[ Post Reply | Private Reply | To 1 | View Replies]

To: ansel12

Should I have said ‘America-located Calvinists’?

11 posted on 06/13/2012 4:18:21 PM PDT by Mach9
[ Post Reply | Private Reply | To 8 | View Replies]

To: Gamecock

I believe the Reformers quickly found a doctrine of literal sola scriptura insufficient. Hence their creeds, confessions and their authors and editors. The Reformed equivalent of tradition and Magisterium.

12 posted on 06/13/2012 4:23:42 PM PDT by D-fendr (Deus non alligatur sacramentis sed nos alligamur.)
[ Post Reply | Private Reply | To 1 | View Replies]

To: Mach9

You mean some Brits hanging a few witches?

13 posted on 06/13/2012 4:23:57 PM PDT by ansel12 (Massachusetts Governors, where the GOP now goes for it's Presidential candidates.)
[ Post Reply | Private Reply | To 11 | View Replies]

To: ansel12

Yes, indeed, Brits and a few Dutch who arrived with them. But ‘American’ or even ‘America’ isn’t the operative word here. It was used simply to demonstrate how far off the beaten path (the western hemisphere, in the 17th century, for goodness’ sake) Calvinists had strayed in pursuit of what they believed Calvin taught (part of which was sola scriptura), answerable to no higher authority than their own obviously faulty understanding of the scriptures.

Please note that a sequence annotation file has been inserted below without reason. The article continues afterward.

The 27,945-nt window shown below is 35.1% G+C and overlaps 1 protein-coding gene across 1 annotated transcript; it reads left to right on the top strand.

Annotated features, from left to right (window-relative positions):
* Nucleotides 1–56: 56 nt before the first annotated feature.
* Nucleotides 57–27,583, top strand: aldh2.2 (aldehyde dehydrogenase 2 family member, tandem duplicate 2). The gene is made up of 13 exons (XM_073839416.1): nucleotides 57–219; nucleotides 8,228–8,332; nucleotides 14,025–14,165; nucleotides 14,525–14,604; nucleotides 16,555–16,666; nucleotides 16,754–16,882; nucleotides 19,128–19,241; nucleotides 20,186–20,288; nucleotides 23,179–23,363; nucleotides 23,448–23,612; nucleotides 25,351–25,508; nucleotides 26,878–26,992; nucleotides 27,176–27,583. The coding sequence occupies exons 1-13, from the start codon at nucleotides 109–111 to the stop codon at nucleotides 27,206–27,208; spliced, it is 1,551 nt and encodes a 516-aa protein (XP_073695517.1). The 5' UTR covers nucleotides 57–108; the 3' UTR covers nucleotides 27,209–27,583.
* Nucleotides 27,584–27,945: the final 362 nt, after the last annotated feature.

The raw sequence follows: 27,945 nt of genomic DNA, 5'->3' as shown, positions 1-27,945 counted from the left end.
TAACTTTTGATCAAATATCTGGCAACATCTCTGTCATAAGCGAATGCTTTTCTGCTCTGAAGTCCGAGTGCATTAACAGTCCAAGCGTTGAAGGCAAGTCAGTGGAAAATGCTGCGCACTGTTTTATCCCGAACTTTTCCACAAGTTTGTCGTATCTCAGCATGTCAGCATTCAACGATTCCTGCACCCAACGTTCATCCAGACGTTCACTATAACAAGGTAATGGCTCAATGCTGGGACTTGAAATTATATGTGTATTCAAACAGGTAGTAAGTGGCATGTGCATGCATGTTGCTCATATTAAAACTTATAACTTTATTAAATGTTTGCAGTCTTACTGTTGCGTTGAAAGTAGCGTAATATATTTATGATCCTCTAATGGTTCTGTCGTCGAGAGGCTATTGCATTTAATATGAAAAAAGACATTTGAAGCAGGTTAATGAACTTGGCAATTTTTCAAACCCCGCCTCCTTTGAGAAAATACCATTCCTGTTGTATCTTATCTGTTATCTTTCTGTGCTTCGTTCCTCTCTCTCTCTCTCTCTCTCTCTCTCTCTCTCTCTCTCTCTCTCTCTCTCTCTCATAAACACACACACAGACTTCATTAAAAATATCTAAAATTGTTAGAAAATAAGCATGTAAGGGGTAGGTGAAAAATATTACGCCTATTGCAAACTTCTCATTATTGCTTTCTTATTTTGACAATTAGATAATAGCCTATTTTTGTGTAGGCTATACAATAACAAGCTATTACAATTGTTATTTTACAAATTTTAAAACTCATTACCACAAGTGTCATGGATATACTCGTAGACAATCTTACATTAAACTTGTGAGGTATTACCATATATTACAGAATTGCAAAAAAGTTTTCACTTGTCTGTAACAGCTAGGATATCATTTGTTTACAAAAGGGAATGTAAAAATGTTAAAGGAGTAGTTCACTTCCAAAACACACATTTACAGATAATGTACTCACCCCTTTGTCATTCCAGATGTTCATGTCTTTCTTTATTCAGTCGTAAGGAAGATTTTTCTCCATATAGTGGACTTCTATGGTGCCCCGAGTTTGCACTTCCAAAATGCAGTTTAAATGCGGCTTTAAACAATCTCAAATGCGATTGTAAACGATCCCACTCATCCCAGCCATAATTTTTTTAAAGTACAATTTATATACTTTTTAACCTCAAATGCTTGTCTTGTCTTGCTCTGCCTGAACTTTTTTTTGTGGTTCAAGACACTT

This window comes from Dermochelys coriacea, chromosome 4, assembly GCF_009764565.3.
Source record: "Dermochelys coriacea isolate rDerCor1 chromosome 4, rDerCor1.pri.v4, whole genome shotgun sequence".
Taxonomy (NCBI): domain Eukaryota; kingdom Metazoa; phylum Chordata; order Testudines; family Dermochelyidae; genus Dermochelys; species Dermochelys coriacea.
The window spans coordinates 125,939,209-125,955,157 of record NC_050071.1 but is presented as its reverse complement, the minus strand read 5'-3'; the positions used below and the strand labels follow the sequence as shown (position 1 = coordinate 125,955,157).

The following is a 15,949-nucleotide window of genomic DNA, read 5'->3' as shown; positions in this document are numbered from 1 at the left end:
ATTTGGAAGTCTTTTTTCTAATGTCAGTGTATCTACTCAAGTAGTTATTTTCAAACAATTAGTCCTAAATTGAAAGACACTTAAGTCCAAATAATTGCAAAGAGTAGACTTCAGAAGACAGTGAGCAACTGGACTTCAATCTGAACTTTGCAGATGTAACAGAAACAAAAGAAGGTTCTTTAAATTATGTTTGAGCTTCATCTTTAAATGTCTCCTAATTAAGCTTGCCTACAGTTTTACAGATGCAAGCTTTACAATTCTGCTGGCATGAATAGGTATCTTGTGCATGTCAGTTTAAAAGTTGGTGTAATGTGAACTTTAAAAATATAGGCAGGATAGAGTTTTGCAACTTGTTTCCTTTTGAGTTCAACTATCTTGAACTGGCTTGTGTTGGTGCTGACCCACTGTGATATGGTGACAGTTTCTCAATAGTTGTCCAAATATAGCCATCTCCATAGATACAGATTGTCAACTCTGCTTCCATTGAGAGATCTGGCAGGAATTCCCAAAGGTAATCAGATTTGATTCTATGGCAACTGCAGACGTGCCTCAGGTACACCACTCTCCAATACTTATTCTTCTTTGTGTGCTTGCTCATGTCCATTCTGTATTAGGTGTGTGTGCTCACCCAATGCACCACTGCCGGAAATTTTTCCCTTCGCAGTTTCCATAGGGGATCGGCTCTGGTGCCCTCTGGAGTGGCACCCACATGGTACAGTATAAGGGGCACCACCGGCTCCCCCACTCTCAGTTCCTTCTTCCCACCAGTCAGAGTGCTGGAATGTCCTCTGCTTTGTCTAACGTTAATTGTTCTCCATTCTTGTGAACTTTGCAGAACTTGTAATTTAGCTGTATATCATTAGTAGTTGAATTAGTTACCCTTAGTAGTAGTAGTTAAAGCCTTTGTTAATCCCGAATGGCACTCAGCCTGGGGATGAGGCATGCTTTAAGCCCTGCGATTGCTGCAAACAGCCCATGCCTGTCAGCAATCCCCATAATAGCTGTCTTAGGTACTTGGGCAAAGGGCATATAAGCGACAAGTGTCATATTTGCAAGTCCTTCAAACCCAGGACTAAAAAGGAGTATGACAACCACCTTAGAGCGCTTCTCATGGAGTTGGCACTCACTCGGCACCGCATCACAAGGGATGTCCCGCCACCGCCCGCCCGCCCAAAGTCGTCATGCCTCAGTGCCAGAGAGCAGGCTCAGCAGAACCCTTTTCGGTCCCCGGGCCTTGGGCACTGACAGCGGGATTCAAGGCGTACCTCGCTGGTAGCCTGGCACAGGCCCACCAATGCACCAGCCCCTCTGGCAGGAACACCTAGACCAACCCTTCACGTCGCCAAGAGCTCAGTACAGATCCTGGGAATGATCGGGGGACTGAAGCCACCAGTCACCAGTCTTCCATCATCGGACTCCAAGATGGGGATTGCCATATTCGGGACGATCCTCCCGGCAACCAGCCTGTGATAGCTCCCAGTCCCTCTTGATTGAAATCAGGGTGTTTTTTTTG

14 posted on 06/13/2012 4:46:14 PM PDT by Mach9
[ Post Reply | Private Reply | To 13 | View Replies]

To: Mach9

Protestants did create the greatest nation that man has ever created though, so when you point out imperfections like a British town hanging a few witches before the United States even existed, you don’t need to smear America.

15 posted on 06/13/2012 4:57:05 PM PDT by ansel12 (Massachusetts Governors, where the GOP now goes for it's Presidential candidates.)
[ Post Reply | Private Reply | To 14 | View Replies]

To: Gamecock
How can I be certain that what I believe is true? The gospel of free grace through the justification of sinners in Christ alone moves to the back seat. Instead of the horse, it becomes the cart. Adjustments are made in their understanding of the gospel after accepting Rome’s arguments against sola scripture.

The fallacy here is to assume that the Protestant doctrine of "faith alone" is true in the first place. Even without recourse to Catholic teaching I find the Protestant position ridiculous and contrary to the Scripture.

Another fallacy is that Catholics do not honestly derive their teaching from Scripture. Any familiarity with Catholic theology would show that this untrue. So when faced with a Catholic interpretation of Scripture and a Protestant one, each claiming to be derived from Scripture, how is one to know the truth? Without the charism of infallibility granted to the Church by Christ himself, we would be hopelessly left with conflicting interpretation that could never claim greater authority than the other.

16 posted on 06/13/2012 5:03:06 PM PDT by Petrosius
[ Post Reply | Private Reply | To 1 | View Replies]

To: Petrosius; Gamecock
>>Another fallacy is that Catholics do not honestly derive their teaching from Scripture.<<